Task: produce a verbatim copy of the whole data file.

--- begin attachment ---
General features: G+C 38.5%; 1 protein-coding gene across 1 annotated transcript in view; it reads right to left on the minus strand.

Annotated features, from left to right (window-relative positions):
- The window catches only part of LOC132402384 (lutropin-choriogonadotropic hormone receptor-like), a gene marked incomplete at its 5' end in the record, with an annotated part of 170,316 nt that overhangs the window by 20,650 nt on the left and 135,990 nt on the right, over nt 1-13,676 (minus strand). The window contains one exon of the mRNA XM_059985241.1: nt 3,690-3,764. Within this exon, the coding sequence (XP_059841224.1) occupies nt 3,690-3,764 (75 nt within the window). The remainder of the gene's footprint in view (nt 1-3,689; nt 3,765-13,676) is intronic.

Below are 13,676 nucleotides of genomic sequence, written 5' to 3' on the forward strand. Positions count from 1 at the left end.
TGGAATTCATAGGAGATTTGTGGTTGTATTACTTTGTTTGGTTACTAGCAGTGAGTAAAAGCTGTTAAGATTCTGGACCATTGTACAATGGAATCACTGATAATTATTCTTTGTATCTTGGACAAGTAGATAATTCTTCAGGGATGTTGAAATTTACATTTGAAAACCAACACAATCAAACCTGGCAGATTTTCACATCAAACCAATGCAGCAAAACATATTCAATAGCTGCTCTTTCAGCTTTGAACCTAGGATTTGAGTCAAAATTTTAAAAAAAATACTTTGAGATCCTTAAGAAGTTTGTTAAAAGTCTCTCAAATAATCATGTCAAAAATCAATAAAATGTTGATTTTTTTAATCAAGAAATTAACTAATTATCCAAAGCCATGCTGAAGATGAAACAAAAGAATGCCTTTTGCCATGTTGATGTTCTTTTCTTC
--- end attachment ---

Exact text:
General features: G+C 38.5%; 1 protein-coding gene across 1 annotated transcript in view; it reads right to left on the minus strand.

Annotated features, from left to right (window-relative positions):
- The window catches only part of LOC132402384 (lutropin-choriogonadotropic hormone receptor-like), a gene marked incomplete at its 5' end in the record, with an annotated part of 170,316 nt that overhangs the window by 20,650 nt on the left and 135,990 nt on the right, over nt 1-13,676 (minus strand). The window contains one exon of the mRNA XM_059985241.1: nt 3,690-3,764. Within this exon, the coding sequence (XP_059841224.1) occupies nt 3,690-3,764 (75 nt within the window). The remainder of the gene's footprint in view (nt 1-3,689; nt 3,765-13,676) is intronic.

Below are 13,676 nucleotides of genomic sequence, written 5' to 3' on the forward strand. Positions count from 1 at the left end.
TGGAATTCATAGGAGATTTGTGGTTGTATTACTTTGTTTGGTTACTAGCAGTGAGTAAAAGCTGTTAAGATTCTGGACCATTGTACAATGGAATCACTGATAATTATTCTTTGTATCTTGGACAAGTAGATAATTCTTCAGGGATGTTGAAATTTACATTTGAAAACCAACACAATCAAACCTGGCAGATTTTCACATCAAACCAATGCAGCAAAACATATTCAATAGCTGCTCTTTCAGCTTTGAACCTAGGATTTGAGTCAAAATTTTAAAAAAAATACTTTGAGATCCTTAAGAAGTTTGTTAAAAGTCTCTCAAATAATCATGTCAAAAATCAATAAAATGTTGATTTTTTTAATCAAGAAATTAACTAATTATCCAAAGCCATGCTGAAGATGAAACAAAAGAATGCCTTTTGCCATGTTGATGTTCTTTTCTTC